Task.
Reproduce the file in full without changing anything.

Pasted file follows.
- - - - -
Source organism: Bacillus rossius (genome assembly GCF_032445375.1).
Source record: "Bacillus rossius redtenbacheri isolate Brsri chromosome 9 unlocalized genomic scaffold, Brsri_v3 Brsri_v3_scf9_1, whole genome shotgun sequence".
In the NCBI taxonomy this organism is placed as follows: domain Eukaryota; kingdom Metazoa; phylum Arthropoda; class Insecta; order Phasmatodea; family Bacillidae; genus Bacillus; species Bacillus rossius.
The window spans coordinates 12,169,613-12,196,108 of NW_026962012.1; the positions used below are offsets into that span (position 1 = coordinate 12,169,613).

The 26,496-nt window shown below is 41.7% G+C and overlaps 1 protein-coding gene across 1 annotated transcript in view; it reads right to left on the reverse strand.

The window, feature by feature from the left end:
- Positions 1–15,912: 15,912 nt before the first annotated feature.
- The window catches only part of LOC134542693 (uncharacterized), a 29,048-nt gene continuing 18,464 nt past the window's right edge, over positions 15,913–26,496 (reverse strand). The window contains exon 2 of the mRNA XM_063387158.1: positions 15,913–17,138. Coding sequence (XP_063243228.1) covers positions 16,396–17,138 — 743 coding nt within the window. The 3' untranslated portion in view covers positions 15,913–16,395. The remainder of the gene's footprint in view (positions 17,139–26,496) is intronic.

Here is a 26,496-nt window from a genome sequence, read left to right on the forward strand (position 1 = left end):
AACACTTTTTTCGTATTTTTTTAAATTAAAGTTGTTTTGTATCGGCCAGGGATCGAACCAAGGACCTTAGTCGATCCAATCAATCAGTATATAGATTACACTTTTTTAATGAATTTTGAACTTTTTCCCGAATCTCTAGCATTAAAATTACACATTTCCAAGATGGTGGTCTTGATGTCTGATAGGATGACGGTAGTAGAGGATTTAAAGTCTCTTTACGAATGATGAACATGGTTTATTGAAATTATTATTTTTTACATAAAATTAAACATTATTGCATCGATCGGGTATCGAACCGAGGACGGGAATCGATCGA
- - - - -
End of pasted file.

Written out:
Source organism: Bacillus rossius (genome assembly GCF_032445375.1).
Source record: "Bacillus rossius redtenbacheri isolate Brsri chromosome 9 unlocalized genomic scaffold, Brsri_v3 Brsri_v3_scf9_1, whole genome shotgun sequence".
In the NCBI taxonomy this organism is placed as follows: domain Eukaryota; kingdom Metazoa; phylum Arthropoda; class Insecta; order Phasmatodea; family Bacillidae; genus Bacillus; species Bacillus rossius.
The window spans coordinates 12,169,613-12,196,108 of NW_026962012.1; the positions used below are offsets into that span (position 1 = coordinate 12,169,613).

The 26,496-nt window shown below is 41.7% G+C and overlaps 1 protein-coding gene across 1 annotated transcript in view; it reads right to left on the reverse strand.

The window, feature by feature from the left end:
- Positions 1–15,912: 15,912 nt before the first annotated feature.
- The window catches only part of LOC134542693 (uncharacterized), a 29,048-nt gene continuing 18,464 nt past the window's right edge, over positions 15,913–26,496 (reverse strand). The window contains exon 2 of the mRNA XM_063387158.1: positions 15,913–17,138. Coding sequence (XP_063243228.1) covers positions 16,396–17,138 — 743 coding nt within the window. The 3' untranslated portion in view covers positions 15,913–16,395. The remainder of the gene's footprint in view (positions 17,139–26,496) is intronic.

Here is a 26,496-nt window from a genome sequence, read left to right on the forward strand (position 1 = left end):
AACACTTTTTTCGTATTTTTTTAAATTAAAGTTGTTTTGTATCGGCCAGGGATCGAACCAAGGACCTTAGTCGATCCAATCAATCAGTATATAGATTACACTTTTTTAATGAATTTTGAACTTTTTCCCGAATCTCTAGCATTAAAATTACACATTTCCAAGATGGTGGTCTTGATGTCTGATAGGATGACGGTAGTAGAGGATTTAAAGTCTCTTTACGAATGATGAACATGGTTTATTGAAATTATTATTTTTTACATAAAATTAAACATTATTGCATCGATCGGGTATCGAACCGAGGACGGGAATCGATCGA